Guest Blog by Gloria Thomas (byline at end of article)
Cybersecurity has been a major point of emphasis in the modern world for quite a long time now. As we’ve grown more dependent on technology, we’ve also become more aware of the need for strong digital protection.
In the early 2020s though, we face new and unprecedented challenges on this front. Beyond general reliance on technology and the Internet, we are now moving further into the era of wireless tech. This comes with its own set of fresh challenges that cybersecurity will need to evolve to handle.
First and foremost, heavier use of wireless technologies inevitably means more dependence on public Wi-Fi. Viaero has covered ‘The Hazards of Public Wi-Fi’ before in detail, but in the simplest terms, public networks can expose our devices and data far more than private ones. Our constant inclination or need to connect to public Wi-Fi networks on phones, laptops, tablets, and even wearables has the potential to broadcast our online activity in risky and potentially dangerous ways without proper security measures.
On a very similar note, due to new 5G networks, we are also facing the expanding potential for wireless cybersecurity threats. These networks offer a wondrous capability and are poised to improve our world in countless ways. As is typical of advancements in technology, the benefits are accompanied by fresh risks. As was stated in a write-up from a computer science professor at UC Berkeley, 5G systems “offer the possibility of providing reliable connections to massive numbers of wireless devices simultaneously.” This will help to dramatically expand the “Internet of Things” (IoT), but will also mean that countless new devices need to be properly protected against unwanted wireless exposure.
Those devices, incidentally, represent the other major vulnerability we face as wireless technology evolves. Greater dependence on public Wi-Fi and 5G networks is a security risk unto itself. However, these changes are also leading to a greater variety of everyday devices in use. On a personal, consumer level, this means phones, tablets, smartwatches, and laptops — and likely connected glasses and other new wearables in the future. On a societal level, we’re talking about millions of wireless sensors that will connect and tap into the IoT to accomplish everything from “smart” traffic control to streamlining industry logistics, improving farming practices, and so on. All these devices represent potential vulnerabilities.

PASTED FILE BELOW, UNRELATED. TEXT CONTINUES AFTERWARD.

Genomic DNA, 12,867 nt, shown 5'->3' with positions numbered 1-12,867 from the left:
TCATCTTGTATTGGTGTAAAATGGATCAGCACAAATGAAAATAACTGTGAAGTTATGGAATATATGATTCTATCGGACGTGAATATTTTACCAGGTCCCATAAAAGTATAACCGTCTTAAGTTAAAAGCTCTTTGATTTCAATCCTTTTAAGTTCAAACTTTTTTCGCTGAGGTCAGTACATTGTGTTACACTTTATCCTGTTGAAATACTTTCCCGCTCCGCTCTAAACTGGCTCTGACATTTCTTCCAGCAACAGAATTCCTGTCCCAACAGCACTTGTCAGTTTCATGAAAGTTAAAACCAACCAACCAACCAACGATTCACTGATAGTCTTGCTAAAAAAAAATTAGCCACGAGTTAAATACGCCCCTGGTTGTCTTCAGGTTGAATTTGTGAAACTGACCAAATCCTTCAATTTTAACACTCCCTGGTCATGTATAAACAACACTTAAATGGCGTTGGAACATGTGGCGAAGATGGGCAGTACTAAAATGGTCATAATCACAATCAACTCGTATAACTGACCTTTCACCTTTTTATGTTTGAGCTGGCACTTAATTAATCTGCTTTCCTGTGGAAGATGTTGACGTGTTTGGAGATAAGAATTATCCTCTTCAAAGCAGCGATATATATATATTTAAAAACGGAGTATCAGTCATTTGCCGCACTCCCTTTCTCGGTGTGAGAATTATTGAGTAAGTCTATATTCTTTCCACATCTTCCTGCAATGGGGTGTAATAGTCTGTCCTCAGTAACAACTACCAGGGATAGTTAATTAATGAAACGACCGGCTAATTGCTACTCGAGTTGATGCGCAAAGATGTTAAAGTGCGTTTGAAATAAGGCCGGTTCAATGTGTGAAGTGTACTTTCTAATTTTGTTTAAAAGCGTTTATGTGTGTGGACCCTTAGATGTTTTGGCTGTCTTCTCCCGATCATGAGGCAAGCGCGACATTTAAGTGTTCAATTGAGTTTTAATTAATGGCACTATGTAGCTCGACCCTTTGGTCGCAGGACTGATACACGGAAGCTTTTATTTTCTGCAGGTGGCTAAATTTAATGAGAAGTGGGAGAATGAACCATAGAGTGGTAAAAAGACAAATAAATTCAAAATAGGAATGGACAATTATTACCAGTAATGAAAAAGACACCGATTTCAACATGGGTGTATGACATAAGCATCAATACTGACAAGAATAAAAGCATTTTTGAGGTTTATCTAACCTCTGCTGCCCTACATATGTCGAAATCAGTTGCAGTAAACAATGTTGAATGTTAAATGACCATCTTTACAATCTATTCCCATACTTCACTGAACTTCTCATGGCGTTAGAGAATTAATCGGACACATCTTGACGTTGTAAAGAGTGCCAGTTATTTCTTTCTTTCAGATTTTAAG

The good news is that all this evolution in technology appears to be leaning toward more interest in cybersecurity expertise. Though this type of security is still not emphasized in traditional schooling the way many believe it should be, there are numerous opportunities to seek education, various certifications, and even online degrees in this field. There is also an incentive for people to do so, because of what appears to be virtually limitless demand. In a Maryville University overview of online cybersecurity degrees, it states clearly that “demand for cybersecurity workers in the United States nearly doubled from 2013 to 2019,” representing growth three times faster than what we see in other IT roles.
This is a positive sign. It means that jobs are being created to handle increasing cybersecurity needs, which provides motivation for people to study and train in the same field. At the same time, there is evidence that even the massive growth we’re seeing in these areas is not enough to cover our evolving needs. A recent Forbes report on cybersecurity professionals made clear that there is still a shortage across the industry. As the advancements in wireless tech outlined above continue to move forward, there will only be greater need.
All in all, we have a clear picture of the state of things. On the positive side, the need for greater cybersecurity and more professionals in the industry is well understood, and more people are taking advantage of the opportunities these needs present. Simultaneously, the sheer scope of the issue still demands improved cybersecurity technology and methods, and more people to get involved in the practice.
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Author Byline: Gloria Thomas is an online cyber blogger with a passion for computers. Through her articles, she hopes her readers are informed of the latest trends, as well as entertained. In her free time, she plays online chess and hikes.